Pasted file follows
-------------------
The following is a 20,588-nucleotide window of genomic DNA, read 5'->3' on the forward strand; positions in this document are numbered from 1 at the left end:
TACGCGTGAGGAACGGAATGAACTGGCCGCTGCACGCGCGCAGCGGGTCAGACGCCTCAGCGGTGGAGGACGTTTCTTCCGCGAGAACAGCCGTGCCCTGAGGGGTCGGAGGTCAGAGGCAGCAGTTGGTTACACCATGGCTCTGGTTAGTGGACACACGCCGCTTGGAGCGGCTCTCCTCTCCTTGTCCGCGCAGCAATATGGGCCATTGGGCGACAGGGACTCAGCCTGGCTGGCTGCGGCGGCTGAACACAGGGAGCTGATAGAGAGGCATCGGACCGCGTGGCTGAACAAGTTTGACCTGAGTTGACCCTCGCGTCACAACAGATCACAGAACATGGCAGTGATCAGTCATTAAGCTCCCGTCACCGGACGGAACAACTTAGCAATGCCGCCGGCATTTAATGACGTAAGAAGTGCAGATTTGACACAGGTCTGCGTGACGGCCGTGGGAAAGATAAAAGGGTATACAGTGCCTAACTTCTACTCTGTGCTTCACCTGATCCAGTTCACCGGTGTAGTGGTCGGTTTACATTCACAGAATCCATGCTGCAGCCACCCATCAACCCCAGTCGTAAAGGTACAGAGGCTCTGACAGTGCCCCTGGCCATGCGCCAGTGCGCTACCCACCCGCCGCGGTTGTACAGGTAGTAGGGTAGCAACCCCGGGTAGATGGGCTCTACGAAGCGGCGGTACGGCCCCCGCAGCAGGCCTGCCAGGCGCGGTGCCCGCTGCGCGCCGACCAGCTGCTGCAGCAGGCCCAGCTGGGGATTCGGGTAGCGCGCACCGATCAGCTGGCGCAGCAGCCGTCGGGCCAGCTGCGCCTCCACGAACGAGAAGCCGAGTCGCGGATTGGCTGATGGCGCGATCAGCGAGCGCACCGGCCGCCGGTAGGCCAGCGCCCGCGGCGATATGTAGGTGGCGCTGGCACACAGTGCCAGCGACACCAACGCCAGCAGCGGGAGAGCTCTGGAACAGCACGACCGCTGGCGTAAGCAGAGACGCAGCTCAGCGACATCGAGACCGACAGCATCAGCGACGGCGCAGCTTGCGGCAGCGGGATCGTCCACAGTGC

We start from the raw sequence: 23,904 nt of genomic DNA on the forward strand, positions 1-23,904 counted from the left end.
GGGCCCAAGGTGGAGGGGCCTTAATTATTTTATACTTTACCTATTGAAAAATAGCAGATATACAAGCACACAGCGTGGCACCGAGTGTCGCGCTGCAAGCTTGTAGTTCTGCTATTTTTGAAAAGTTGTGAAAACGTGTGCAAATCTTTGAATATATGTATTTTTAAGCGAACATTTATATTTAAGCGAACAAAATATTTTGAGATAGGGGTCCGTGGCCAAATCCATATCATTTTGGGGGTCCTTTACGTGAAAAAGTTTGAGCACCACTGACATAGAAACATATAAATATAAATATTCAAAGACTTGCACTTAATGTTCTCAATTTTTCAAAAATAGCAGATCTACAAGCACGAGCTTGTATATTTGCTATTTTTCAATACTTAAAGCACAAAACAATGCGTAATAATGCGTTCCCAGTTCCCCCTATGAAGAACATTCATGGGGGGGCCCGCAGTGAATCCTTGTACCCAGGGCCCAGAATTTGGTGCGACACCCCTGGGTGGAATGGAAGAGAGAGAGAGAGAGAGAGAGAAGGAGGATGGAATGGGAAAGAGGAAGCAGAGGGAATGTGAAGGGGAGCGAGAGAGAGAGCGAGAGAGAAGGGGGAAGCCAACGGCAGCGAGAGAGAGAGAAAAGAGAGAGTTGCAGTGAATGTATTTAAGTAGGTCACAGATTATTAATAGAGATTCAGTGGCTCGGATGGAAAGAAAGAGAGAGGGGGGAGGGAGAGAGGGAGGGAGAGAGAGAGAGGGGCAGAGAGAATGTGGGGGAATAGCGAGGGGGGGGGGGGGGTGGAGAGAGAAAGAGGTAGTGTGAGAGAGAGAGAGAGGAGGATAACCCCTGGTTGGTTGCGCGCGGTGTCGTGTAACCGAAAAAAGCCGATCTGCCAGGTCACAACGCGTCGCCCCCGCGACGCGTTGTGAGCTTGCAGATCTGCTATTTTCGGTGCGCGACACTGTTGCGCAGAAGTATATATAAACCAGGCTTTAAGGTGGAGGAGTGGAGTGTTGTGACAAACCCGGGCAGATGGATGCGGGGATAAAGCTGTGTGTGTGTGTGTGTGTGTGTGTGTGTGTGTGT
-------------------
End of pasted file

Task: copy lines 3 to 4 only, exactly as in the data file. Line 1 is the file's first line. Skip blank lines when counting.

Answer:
We start from the raw sequence: 23,904 nt of genomic DNA on the forward strand, positions 1-23,904 counted from the left end.
GGGCCCAAGGTGGAGGGGCCTTAATTATTTTATACTTTACCTATTGAAAAATAGCAGATATACAAGCACACAGCGTGGCACCGAGTGTCGCGCTGCAAGCTTGTAGTTCTGCTATTTTTGAAAAGTTGTGAAAACGTGTGCAAATCTTTGAATATATGTATTTTTAAGCGAACATTTATATTTAAGCGAACAAAATATTTTGAGATAGGGGTCCGTGGCCAAATCCATATCATTTTGGGGGTCCTTTACGTGAAAAAGTTTGAGCACCACTGACATAGAAACATATAAATATAAATATTCAAAGACTTGCACTTAATGTTCTCAATTTTTCAAAAATAGCAGATCTACAAGCACGAGCTTGTATATTTGCTATTTTTCAATACTTAAAGCACAAAACAATGCGTAATAATGCGTTCCCAGTTCCCCCTATGAAGAACATTCATGGGGGGGCCCGCAGTGAATCCTTGTACCCAGGGCCCAGAATTTGGTGCGACACCCCTGGGTGGAATGGAAGAGAGAGAGAGAGAGAGAGAGAAGGAGGATGGAATGGGAAAGAGGAAGCAGAGGGAATGTGAAGGGGAGCGAGAGAGAGAGCGAGAGAGAAGGGGGAAGCCAACGGCAGCGAGAGAGAGAGAAAAGAGAGAGTTGCAGTGAATGTATTTAAGTAGGTCACAGATTATTAATAGAGATTCAGTGGCTCGGATGGAAAGAAAGAGAGAGGGGGGAGGGAGAGAGGGAGGGAGAGAGAGAGAGGGGCAGAGAGAATGTGGGGGAATAGCGAGGGGGGGGGGGGGGTGGAGAGAGAAAGAGGTAGTGTGAGAGAGAGAGAGAGGAGGATAACCCCTGGTTGGTTGCGCGCGGTGTCGTGTAACCGAAAAAAGCCGATCTGCCAGGTCACAACGCGTCGCCCCCGCGACGCGTTGTGAGCTTGCAGATCTGCTATTTTCGGTGCGCGACACTGTTGCGCAGAAGTATATATAAACCAGGCTTTAAGGTGGAGGAGTGGAGTGTTGTGACAAACCCGGGCAGATGGATGCGGGGATAAAGCTGTGTGTGTGTGTGTGTGTGTGTGTGTGTGTGTGT